‘Tank’ confident in ability to lead golf team to Rio wins
Choi brings to the team 22 years of experience as a professional golfer.
“Everyone who’s going to be in Rio for the Olympics for golf knows who I am,” Choi said. “That will come in handy. I think I can shield my players from all the mental tensions among the golfers.”
Choi was confident assuming the management post for the Olympics team. “Seventeen years in the PGA, it hasn’t been easy. I will pass down everything I learned from the big stage to my players. I’m positive that we will be able to add at least one medal for Team Korea.”
At the upcoming games, golf will be included as an event for the first time since the 1904 Summer Olympics in Saint Louis. The rosters for the men’s and women’s golf teams are decided based on the world rankings. While four female players will head to Rio, only two of Korea’s male golfers will find their way to Brazil. At the moment, An Byeong-hun at No. 27 and Kim Kyung-tae at No.37 are likely to travel to South America in August.
Choi has been nicknamed “tank” due to his physical strength ? the player was once a professional powerlifter who was squatting 350 pounds at 13 years old. He debuted as a pro in 1994 and has claimed more than 20 titles around the world throughout his career, including five in the Korean Tour, two in the Japan Tour, six in the Asian Tour and eight in the PGA. Choi has always been a tenacious player, and is known for his willingness to challenge himself while also remaining humble and gracious.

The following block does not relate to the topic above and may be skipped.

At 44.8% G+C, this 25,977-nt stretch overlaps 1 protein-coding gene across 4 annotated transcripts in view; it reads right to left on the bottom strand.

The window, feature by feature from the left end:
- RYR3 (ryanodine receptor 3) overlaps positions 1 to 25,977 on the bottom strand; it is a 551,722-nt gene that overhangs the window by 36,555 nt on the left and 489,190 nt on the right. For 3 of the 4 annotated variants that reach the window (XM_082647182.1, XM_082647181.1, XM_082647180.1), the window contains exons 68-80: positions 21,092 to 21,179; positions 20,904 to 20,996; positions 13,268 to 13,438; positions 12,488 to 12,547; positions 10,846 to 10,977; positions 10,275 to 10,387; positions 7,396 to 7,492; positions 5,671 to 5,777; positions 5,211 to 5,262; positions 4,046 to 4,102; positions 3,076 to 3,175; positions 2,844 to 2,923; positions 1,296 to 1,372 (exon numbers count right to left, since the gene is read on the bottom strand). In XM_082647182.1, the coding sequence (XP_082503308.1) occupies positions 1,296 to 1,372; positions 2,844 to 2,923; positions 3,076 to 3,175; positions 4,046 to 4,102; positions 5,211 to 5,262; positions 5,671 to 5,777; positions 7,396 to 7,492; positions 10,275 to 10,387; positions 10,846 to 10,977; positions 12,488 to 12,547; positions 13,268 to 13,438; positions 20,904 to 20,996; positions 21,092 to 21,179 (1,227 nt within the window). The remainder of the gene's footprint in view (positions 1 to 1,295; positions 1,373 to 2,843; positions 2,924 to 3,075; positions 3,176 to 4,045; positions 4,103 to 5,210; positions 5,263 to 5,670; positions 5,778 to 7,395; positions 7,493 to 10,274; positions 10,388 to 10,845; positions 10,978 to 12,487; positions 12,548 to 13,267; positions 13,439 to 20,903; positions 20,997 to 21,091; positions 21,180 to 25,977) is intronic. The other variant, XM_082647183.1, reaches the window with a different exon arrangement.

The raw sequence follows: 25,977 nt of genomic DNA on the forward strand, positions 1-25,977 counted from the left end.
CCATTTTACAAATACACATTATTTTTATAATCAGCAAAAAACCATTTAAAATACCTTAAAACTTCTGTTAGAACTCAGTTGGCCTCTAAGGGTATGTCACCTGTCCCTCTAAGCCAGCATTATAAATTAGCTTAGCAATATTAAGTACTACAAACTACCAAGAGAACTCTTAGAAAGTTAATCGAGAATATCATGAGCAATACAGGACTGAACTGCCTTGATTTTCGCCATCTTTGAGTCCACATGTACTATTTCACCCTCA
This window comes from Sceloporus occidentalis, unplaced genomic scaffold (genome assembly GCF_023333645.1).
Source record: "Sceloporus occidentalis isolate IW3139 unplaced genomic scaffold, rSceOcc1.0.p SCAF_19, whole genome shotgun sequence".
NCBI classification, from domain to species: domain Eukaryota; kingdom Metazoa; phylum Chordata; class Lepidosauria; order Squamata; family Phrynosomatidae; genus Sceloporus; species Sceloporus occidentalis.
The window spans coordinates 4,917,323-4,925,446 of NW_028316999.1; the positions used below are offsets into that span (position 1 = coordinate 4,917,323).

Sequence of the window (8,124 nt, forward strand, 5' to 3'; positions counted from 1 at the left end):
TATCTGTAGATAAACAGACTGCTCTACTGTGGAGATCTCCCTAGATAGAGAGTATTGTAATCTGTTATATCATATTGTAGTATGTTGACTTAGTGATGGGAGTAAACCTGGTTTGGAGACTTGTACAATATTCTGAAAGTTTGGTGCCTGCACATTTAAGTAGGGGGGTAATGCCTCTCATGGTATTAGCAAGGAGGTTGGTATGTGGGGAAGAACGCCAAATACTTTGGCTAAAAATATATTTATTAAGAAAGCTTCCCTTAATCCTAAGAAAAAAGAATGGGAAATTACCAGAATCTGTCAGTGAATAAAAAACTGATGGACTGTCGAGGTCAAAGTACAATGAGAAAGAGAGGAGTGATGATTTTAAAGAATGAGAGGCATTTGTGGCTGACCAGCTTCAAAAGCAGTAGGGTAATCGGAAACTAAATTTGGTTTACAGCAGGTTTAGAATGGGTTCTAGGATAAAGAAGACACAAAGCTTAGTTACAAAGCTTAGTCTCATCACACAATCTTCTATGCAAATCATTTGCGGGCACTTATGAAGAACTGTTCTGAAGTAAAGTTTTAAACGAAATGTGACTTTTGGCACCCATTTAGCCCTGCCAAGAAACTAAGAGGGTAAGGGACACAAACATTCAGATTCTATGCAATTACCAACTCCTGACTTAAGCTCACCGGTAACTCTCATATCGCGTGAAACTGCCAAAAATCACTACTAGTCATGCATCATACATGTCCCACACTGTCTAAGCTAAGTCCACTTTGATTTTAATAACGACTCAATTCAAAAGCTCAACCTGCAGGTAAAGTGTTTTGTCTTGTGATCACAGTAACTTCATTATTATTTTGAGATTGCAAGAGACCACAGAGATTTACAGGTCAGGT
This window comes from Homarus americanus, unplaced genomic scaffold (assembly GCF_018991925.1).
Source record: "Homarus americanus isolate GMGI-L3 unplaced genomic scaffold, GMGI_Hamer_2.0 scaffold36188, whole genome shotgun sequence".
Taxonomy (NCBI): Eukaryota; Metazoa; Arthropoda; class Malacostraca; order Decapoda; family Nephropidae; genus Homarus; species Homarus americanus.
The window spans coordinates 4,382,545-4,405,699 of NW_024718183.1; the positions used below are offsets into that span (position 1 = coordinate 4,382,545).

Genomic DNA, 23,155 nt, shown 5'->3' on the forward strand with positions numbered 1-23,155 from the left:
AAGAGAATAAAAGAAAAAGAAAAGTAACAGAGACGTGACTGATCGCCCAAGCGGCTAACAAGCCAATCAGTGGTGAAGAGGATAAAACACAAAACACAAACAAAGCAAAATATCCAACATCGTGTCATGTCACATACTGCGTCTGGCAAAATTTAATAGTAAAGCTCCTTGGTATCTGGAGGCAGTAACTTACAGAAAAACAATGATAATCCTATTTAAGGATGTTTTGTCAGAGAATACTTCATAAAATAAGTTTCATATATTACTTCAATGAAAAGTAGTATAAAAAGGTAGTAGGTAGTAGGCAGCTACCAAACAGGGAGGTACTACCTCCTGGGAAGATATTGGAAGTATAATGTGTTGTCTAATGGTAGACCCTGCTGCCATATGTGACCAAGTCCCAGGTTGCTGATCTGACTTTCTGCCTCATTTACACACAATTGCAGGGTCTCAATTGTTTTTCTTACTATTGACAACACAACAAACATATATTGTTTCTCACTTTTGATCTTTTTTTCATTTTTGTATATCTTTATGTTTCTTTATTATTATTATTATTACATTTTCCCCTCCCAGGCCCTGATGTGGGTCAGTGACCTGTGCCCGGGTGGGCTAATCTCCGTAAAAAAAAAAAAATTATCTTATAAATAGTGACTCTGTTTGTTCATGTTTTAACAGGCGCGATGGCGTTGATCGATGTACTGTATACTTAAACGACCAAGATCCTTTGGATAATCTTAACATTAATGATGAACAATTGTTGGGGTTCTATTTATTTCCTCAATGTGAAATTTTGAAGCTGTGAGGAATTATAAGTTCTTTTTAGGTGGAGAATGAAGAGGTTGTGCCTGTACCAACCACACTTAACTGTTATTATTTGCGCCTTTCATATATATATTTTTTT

Rising to the prominence with his brilliant performance, Choi is considered one of the most successful golfers in Asia today. After winning the 2011 Players Championship, Choi was ranked within the top ten in the PGA, and is the only Korean to have ever been ranked that high for so long.
Now, at the age of 46, he is a veteran in the game. And as a seasoned golfer, he has much to offer to younger players.
“I am sure everyone will be nervous since this is their first Olympics,” said Choi. “It only takes about two rounds of golf to figure out how their plays are impacted when they are tensed up. I will find out the strengths and weaknesses of the players and train them accordingly. I am sure that what we work on together will help the players even after the Olympics.”
Choi says one of the biggest dangers will be getting caught up in any mind games.
“Some players will make bizarre comments or even try to provoke Korean golfers. They cannot be naive and respond softly.”
He says it is rare for veteran golfers to pass on their secrets to junior players, but adds that he thinks its integral for younger players to develop.
Older golf fans might remember the clutch bunker shot Choi made at the AT&T National in 2007. Choi eventually went on to claim the title of the event. Indeed, the bunker shot is one of Choi’s signature moves. “Many players try to evade bunkers by going around it, neglecting the fact that they might get a chance for a birdie if they hit across it,” said Choi, hinting the bold style of play that he will instruct his players to go with.
Choi is a devout Christian, but he says he does not want to continue to play golf in heaven. “I want to rest when I get there,” said Choi with a smile.
BY JUNG YOUNG-JAE, CHOI HYUNG-JO [email@example.com]
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